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Aniket Shah

The simultaneous achievement of economic growth, social inclusion and environmental sustainability is the imperative of the 21st century. This imperative can be captured in two important words: sustainable development. The 17 Sustainable Development Goals (SDGs) agreed by 193 member states of the United Nations in September 2015 embody this, with quantitative and qualitative targets and timelines through to 2030.

The global financial sector will be at the centre of the UN’s attempt to achieve the SDGs. Recent estimates indicate that the SDGs will require an additional US$2.4 trillion1 of annual public and private investment into low-carbon infrastructure, energy, agriculture, health, education and other sustainability sectors, globally. The process of energy decarbonisation, alone, will likely cost an incremental US$1 trillion per annum in further investments in renewable energy and associated technologies. It is the task of the financial system – public and private - to mobilise this capital for the SDG agenda.

The financing of sustainable development, however, presents a paradox that needs to be solved.

On the one hand, the required increase in global investments is not overly daunting, given the size, scale and sophistication of the global financial system. The financial system has the requisite size, technological knowledge, dynamism and global reach to help achieve the SDGs.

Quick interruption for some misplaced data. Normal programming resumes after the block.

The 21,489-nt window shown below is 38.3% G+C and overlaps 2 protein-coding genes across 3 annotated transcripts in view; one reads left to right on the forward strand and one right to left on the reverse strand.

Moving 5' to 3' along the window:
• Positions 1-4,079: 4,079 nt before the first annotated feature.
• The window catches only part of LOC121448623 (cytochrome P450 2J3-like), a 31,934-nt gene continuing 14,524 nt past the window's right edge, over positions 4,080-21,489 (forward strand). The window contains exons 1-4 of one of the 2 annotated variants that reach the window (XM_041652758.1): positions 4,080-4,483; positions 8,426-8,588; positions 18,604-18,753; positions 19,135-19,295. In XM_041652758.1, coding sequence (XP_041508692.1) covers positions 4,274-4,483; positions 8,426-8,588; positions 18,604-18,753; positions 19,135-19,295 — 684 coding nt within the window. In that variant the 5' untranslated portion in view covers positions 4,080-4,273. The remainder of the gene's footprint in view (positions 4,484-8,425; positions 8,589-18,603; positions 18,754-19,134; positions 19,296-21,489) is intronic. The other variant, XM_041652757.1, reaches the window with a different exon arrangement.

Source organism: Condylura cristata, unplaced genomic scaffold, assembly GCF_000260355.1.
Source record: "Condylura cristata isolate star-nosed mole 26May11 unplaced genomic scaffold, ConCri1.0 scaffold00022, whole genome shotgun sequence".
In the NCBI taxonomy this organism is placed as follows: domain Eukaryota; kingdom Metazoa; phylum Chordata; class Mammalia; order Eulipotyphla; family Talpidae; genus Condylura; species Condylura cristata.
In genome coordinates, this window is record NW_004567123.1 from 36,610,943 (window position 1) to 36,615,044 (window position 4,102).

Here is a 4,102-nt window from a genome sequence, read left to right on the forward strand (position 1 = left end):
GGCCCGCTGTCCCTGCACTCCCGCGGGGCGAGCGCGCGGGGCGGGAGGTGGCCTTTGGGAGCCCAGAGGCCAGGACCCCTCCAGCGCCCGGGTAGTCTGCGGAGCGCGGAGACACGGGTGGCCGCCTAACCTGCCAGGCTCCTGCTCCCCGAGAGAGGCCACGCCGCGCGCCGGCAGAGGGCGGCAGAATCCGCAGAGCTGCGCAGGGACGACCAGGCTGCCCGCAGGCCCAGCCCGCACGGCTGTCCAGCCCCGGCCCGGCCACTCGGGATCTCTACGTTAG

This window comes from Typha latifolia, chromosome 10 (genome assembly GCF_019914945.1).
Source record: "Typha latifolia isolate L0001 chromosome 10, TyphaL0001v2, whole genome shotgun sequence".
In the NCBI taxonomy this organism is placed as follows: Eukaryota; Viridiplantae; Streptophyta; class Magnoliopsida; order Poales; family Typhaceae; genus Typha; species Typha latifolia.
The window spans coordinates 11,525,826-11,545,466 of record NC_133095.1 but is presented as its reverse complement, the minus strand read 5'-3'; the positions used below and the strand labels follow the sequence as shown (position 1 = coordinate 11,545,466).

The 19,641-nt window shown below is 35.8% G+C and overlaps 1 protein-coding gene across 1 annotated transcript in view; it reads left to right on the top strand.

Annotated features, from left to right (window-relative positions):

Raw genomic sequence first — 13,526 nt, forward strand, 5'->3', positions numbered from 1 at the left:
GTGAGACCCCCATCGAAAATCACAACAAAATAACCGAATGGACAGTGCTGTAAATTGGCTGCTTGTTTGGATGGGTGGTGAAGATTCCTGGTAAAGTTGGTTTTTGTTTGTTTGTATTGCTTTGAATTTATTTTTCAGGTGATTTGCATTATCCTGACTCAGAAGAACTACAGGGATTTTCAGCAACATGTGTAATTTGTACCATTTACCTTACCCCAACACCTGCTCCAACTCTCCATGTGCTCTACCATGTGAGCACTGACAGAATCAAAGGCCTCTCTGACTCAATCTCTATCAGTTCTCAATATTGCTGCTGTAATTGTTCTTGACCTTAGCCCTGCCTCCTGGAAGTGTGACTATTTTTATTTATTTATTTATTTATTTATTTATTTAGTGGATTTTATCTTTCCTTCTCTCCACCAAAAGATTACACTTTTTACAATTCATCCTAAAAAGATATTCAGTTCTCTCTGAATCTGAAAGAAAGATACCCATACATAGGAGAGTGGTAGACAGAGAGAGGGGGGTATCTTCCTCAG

Yet, perhaps because of the significant size and scale of the financial system, its re-orientation will be not an easy task. The system is comprised of tens of thousands of institutional participants – including regulators, banks, insurance companies, stock and bond exchanges, institutional investors and more – and billions of individual market participants. Changing the behaviour of this panoply of actors, each of whom operate in different geographies and regulatory environments, will require clear thinking, focused analysis and political will.

To solve the paradox, a system-level shift towards long-term, sustainable capitalism is required. Long-term capitalism means a financial system that supports long-term investments, from businesses and governments, for long-term outcomes. To move financial systems in this direction will require many changes in corporate incentives, the regulation of financial institutions, the diffusion of financial technology and more.